Nonetheless, the court proceeded to determine whether the social worker's testimony was prohibited by Crawford, and tracked the Ohio Supreme Court's decision in State v. Stahl, which held that "in determining whether a statement is testimonial for Confrontation Clause purposes, courts should focus on the expectation of the declarant at the time of making the statement." I've discussed the problem with Stahl before, in the post cited above, and that's on full display in the court's conclusion here:
We conclude that, under the circumstances of the instant case, B.D.'s statements to McHugh are nontestimonial. Our review of the record reveals nothing to indicate that B.D., or a typical child of her age, would have reasonably believed that her statements would be used later for trial.
My guess is that the record would reveal nothing to indicate that B.D., or a typical child of her age, would have had any concept what a trial was. I feel relatively comfortable in surmising that of the many thoughts which ran through B.D.'s head at the time she talked to the social worker, one of them was not, "Gee, I wonder whether what I say can be used at trial."
The topper was that despite the nature of the crime and the fact that the cops found 77 pictures of child porn on defendant's computer, the court reversed the defendant's sexual predator designation and remanded that for a new hearing, just two weeks after another panel upheld a predator designation in what was essentially a date rape case. Why? Because the trial court didn't say the magic words: although the judge opined that "with the number of counts in front of me involving children, obscenity involving children, as well as physical crimes against a related child in this case, that defendant should be classified as a sexual predator," the judge didn't specifically discuss whether the defendant was likely to reoffend.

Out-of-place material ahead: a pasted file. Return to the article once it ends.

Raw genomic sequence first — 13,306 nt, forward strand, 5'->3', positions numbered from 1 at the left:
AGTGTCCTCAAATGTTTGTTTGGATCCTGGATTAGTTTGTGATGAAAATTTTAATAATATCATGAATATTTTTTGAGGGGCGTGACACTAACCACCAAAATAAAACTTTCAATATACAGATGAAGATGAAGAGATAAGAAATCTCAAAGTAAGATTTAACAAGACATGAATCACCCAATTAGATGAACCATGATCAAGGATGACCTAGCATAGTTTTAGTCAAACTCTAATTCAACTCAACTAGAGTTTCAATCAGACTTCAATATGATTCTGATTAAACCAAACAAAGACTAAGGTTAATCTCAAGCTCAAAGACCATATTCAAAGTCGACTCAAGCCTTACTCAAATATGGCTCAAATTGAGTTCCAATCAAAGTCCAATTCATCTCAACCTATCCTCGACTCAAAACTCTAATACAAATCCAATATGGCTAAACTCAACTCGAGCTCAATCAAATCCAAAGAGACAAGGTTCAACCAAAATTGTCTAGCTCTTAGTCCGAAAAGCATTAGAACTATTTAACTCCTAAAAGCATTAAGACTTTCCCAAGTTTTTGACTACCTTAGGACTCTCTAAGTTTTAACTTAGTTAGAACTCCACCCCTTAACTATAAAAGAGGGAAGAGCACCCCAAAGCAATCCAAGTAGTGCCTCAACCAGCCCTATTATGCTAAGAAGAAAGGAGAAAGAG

Once again, form beats substance.
UPDATE: A shoutout to one of the other lawyers in my office, Toni Richmond, who gently pointed out that, probably due to my declining mental state, I interchanged "Kimbers" with "Bimbers" in portion of this post about the Supreme Court case on surrogate mothers. I've made the necessary changes. I think.
The situation in the 8th District case last week of Rolf & Golfman LPA v. Nour Management was pretty straightforward: the plaintiff law firm had represented the defendant in a business deal, hadn't gotten paid, and sued them for just north of twenty grand. The defendant's lawyer filed a motion to withdraw as counsel in January of 2006. A month later, on February 16, the plaintiff filed a motion for summary judgment; on that same date, the court granted the defendant lawyer's motion to withdraw, and told defendant that he'd have to get another lawyer to reply to the plaintiff's motion. Although a new lawyer contacted the plaintiffs, he never filed a notice of appearance or responded to the motion for summary judgment, which the granted on March 28, a little over five weeks after it had been filed.
The defendant's 1st assignment of error was that
The trial court erred in entering the unopposed motion for summary judgment in favor of the plaintiff immediately after allowing the defendant-appellant's legal counsel to withdraw from representation.
Judge Calabrese bought it, but the other two judges, Celebrezze and Sweeney, didn't, noting that an abuse of discretion involves some legal error, and the judge really hadn't made one in ruling on the motion more than five weeks after it was filed.
But how about letting the defendant's lawyer withdraw in the first place? One of the requirements for withdrawal is that "the lawyer has taken reasonable steps to avoid foreseeable prejudice to the rights of his or her client," and it's hard to see how leaving him facing a summary judgment motion isn't a "foreseeable prejudice."
I went back and checked the court's docket, though, and it reflects that the motion to withdraw was unopposed, so that would be a tough argument to make. And although the basis of the motion isn't specified in the court's decision, it probably wouldn't be unwarranted, in light of the underlying action, to believe that it might have something to do with someone not getting paid.
And if there's a moral to the story, that's probably it: while there are many places where you may get a sympathetic reaction to the explanation of why you stiffed your lawyer, the courts aren't one of them.